francis collins, homeopath of the soul
BioLogos is determined to bridge the divides between science and religion by... well, avoiding any topic of substance.
I’ve recently mentioned BioLogos, the latest project of biologist Francis Collins who’s best known for heavily mixing his science with his religious beliefs. Now that project received a glowing write-up in Time which has a rather cryptic and misleading statement about his mission:
[BioLogos] is also what Collins calls his blended theory of evolution and creation, an approach he hopes can replace intelligent design, which he derides as ‘not a scientific proposal’ and ‘not good theology either.’
Wait a second. Collins derides the combination of diluted scientific terminology with religious dogmas as an unscientific proposal in poor theological taste and his solution to replace it is… diluted science with a heavy handed injection of theology on a grant from the John Templeton Foundation? Did I miss something or is he doing the exact same thing while saying that he’s going to do it better just because it’s his version? Nothing on BioLogos is any different from the standard intelligent design noise you hear from the Discovery Institute. The only change you would notice is the absence of Casey Luskin’s incessant whining, which is actually a pretty big improvement if you ask me.
The article does admit that the project is more for the benefit of Collins’ own Evangelical flock than it is for any skeptics or atheists who want scientific proof of God. But that begs the question of how exactly he gives these people anything beneficial by presenting warmed over creationism with some tenuous science peppered on what are otherwise typical religious tracts repeated since the Enlightenment and in vogue at every seminary where people spend hours debating the fine points of scripture and religious history. Any way you cut, when you start blending evolution and theistic creation, you get the very same intelligent design to which the project is so opposed, or at least claims to find it so disagreeable.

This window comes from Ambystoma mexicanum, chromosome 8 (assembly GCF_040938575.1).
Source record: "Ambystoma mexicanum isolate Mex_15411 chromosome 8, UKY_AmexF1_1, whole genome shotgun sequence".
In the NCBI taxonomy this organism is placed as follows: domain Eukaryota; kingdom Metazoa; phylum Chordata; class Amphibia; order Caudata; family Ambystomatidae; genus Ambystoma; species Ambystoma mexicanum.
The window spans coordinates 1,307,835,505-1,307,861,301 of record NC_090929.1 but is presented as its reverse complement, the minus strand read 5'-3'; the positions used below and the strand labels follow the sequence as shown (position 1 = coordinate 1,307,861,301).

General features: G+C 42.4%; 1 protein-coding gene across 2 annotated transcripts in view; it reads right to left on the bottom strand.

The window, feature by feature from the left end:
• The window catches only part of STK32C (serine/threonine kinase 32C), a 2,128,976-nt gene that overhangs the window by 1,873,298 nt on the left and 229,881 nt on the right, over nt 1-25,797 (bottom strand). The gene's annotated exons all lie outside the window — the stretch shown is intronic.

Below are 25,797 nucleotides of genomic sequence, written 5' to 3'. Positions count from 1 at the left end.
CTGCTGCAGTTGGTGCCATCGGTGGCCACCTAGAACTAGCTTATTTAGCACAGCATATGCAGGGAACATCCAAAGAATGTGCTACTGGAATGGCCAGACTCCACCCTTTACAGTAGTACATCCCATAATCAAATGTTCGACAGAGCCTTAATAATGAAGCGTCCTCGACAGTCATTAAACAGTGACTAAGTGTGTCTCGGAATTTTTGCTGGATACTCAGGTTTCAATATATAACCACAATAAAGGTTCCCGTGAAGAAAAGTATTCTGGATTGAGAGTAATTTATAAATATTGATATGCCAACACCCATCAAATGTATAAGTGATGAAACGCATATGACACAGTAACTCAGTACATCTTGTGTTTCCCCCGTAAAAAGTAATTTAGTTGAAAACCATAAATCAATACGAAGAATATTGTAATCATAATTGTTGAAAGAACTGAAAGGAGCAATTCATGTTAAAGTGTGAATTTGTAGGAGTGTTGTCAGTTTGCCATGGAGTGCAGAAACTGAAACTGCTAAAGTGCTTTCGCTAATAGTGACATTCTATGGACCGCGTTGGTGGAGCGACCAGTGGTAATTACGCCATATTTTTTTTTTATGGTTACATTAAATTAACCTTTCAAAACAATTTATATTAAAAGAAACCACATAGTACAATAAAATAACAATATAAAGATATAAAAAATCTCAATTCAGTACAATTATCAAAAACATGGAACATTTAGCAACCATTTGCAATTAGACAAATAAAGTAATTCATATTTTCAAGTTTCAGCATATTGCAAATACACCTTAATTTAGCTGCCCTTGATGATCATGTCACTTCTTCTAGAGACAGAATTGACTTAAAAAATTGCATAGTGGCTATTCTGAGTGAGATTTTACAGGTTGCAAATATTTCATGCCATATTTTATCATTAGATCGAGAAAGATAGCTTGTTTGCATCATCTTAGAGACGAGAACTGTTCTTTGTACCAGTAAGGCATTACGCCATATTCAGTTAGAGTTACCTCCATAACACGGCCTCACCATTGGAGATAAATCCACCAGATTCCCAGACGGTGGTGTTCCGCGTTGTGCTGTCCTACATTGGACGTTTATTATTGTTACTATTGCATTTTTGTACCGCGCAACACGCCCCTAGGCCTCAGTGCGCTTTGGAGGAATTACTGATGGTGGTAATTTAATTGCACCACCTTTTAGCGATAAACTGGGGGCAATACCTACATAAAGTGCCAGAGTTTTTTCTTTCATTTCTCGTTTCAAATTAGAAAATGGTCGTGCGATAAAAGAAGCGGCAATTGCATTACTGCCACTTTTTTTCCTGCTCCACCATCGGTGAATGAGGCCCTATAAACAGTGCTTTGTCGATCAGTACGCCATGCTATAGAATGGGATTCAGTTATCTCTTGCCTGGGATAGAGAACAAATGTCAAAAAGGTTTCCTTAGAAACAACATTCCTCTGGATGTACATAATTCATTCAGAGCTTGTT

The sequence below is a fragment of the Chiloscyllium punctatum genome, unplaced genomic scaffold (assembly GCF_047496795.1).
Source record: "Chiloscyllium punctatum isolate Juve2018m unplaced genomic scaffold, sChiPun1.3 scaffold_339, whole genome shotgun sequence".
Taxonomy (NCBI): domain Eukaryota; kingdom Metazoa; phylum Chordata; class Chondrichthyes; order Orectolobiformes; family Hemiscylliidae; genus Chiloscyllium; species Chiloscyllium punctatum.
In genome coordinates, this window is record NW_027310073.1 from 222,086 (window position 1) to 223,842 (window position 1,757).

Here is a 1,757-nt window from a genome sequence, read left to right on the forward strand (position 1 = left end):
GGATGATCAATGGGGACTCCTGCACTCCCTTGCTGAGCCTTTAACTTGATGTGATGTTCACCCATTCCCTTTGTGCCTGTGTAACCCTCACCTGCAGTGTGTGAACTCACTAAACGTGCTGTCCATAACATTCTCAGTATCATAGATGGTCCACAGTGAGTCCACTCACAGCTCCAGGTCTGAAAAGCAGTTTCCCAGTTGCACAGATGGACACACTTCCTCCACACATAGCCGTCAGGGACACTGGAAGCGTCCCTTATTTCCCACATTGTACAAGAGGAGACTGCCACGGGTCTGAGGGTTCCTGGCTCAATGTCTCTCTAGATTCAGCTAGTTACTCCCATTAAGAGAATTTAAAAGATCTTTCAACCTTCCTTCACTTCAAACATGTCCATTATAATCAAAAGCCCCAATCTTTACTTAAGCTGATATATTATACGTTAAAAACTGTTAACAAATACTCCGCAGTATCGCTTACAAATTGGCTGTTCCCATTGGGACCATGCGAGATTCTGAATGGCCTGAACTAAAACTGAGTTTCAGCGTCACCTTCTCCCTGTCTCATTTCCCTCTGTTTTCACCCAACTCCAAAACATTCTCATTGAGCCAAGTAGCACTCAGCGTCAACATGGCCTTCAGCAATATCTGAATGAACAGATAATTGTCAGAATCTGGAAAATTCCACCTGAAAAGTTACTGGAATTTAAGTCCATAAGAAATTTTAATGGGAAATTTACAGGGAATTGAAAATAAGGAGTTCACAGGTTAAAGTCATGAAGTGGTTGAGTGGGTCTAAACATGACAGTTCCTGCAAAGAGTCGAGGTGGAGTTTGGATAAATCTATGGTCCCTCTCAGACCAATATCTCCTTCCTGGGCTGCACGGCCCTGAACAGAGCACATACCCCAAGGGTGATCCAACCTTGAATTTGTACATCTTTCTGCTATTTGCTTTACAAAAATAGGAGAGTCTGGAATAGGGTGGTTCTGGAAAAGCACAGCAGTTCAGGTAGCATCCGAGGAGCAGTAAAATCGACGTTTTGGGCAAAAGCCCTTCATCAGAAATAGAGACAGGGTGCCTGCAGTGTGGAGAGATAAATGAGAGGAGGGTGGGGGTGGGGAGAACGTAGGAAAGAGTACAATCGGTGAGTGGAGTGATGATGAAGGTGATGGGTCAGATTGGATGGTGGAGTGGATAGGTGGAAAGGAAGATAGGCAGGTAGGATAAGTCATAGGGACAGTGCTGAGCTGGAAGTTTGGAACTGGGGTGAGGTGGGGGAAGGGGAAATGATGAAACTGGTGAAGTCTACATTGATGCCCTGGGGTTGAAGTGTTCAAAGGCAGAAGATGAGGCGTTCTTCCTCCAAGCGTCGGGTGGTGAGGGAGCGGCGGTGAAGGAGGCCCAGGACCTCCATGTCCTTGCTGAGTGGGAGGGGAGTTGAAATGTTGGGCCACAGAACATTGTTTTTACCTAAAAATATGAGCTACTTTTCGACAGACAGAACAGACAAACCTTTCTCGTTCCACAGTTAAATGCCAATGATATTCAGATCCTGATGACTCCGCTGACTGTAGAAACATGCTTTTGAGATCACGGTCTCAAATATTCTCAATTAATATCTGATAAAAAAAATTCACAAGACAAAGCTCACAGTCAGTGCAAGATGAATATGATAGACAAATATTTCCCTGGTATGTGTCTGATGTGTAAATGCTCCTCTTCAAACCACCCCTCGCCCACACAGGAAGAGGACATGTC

If anything, Collins is more like a homeopath who takes a gallon of religious dogma, cautiously puts in just a few drops of high school science, shakes it for hours on end and distributes it in small doses, claiming that a few terms like “evolution” and “natural selection” made a molecular impact on the vast quantities of religious rumination. In reality, whatever science he tried to slip in there has been lost and all he ends up offering is the same fare you can pick up at a local bookstore in the Christianity section.